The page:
Calls for nationwide ban on smoking in cars with children

Monday 4 February, 2008

Urgent action was needed in the form of a nationwide ban to stop children being exposed to toxic cigarette smoke in cars, The Cancer Council Australia said today (World Cancer Day - Feb 4).

Chief Executive Officer, Professor Ian Olver, said it was incongruous that a country like Australia, which had introduced measures such as immunisation to improve child health, would allow children to be exposed to dangerous levels of second-hand tobacco smoke in cars.

"Studies show smoking in cars, even with the window down, produces at least as much harmful second-hand smoke as the smokiest bar," Professor Olver said. "We protect people from tobacco toxins on public transport, yet thousands of Australian children are exposed to the dangers of second-hand smoke in cars every day.

"South Australia and Tasmania have shown great leadership by introducing bans. We want to see the Rudd Government pledge to work with state and territory governments to extend the bans across the country."

Professor Olver said the Rudd Government had made welcome commitments to work more cooperatively with states and territories and to do more to prevent chronic diseases. "World Cancer Day 2008 is the ideal opportunity for the Government to announce its intention to lead a national, consistent approach to outlawing cigarette smoke in cars carrying children."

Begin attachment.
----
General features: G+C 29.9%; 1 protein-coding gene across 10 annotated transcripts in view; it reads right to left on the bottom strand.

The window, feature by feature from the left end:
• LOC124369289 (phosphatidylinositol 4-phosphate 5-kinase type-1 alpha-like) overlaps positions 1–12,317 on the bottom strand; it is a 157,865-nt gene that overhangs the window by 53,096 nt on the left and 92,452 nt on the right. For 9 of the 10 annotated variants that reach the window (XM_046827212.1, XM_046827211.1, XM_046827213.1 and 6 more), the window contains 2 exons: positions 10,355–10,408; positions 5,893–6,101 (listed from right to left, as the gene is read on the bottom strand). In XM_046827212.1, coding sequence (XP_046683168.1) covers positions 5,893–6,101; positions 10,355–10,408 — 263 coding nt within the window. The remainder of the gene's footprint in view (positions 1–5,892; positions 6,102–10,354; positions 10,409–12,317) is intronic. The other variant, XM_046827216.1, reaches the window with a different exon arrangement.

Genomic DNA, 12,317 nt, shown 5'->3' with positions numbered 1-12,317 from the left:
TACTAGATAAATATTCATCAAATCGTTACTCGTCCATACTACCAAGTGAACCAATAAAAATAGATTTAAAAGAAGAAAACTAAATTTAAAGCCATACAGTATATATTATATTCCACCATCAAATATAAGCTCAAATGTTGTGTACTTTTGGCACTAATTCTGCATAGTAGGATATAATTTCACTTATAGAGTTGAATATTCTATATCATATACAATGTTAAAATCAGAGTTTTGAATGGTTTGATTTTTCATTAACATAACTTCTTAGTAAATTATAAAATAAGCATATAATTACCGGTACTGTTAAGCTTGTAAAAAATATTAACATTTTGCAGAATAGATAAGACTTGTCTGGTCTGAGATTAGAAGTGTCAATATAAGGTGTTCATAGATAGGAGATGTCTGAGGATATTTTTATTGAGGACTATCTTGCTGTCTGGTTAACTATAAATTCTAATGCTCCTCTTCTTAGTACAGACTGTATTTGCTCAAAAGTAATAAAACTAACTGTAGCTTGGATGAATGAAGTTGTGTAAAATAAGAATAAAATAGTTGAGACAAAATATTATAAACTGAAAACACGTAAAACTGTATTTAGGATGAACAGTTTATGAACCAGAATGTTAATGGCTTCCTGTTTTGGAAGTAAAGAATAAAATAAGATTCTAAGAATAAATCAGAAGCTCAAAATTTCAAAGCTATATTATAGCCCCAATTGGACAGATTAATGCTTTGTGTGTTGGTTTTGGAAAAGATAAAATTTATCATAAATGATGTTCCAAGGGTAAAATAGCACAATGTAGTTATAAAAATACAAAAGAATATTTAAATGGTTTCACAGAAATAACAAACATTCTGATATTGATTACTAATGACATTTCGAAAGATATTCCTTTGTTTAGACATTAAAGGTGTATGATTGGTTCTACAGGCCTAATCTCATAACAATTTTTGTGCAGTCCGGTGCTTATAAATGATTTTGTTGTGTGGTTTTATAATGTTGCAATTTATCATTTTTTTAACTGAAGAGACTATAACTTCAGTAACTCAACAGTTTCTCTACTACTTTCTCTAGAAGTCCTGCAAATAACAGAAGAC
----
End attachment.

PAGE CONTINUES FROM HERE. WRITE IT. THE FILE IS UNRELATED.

He said South Australia's and Tasmania's introduction of spot fines, easily administered just like fines for littering or mobile phone use while driving, should be implemented urgently nationwide. Ensuring a timely, consistent approach across jurisdictions could be achieved through the kind of co-operative intergovernmental approach championed by Prime Minister Rudd.

The Cancer Council Australia, alongside 270 organisations worldwide, is supporting World Cancer Day to give children a smoke-free environment. Around 700 million children - almost half the world's young people - breathe air polluted by tobacco smoke. The international campaign - I love my smoke-free childhood - is being coordinated by the International Union Against Cancer (http://www.uicc.org/).

Media contacts: 

Ben Seal, 02 8063 4151; ben.seal@cancer.org.au
Paul Grogan, 0409 456 727; paul.grogan@cancer.org.au   

Related research

1 Highly hazardous air quality associated with smoking in cars. New Zealand Medical Journal Oct 2006

2 Measuring Air Quality to Protect Children from Secondhand Smoke in Cars. American Journal of Preventative Medicine. Nov 2006 (www.ajpm-online.net/webfiles/images/journals/amepre/1751.pdf)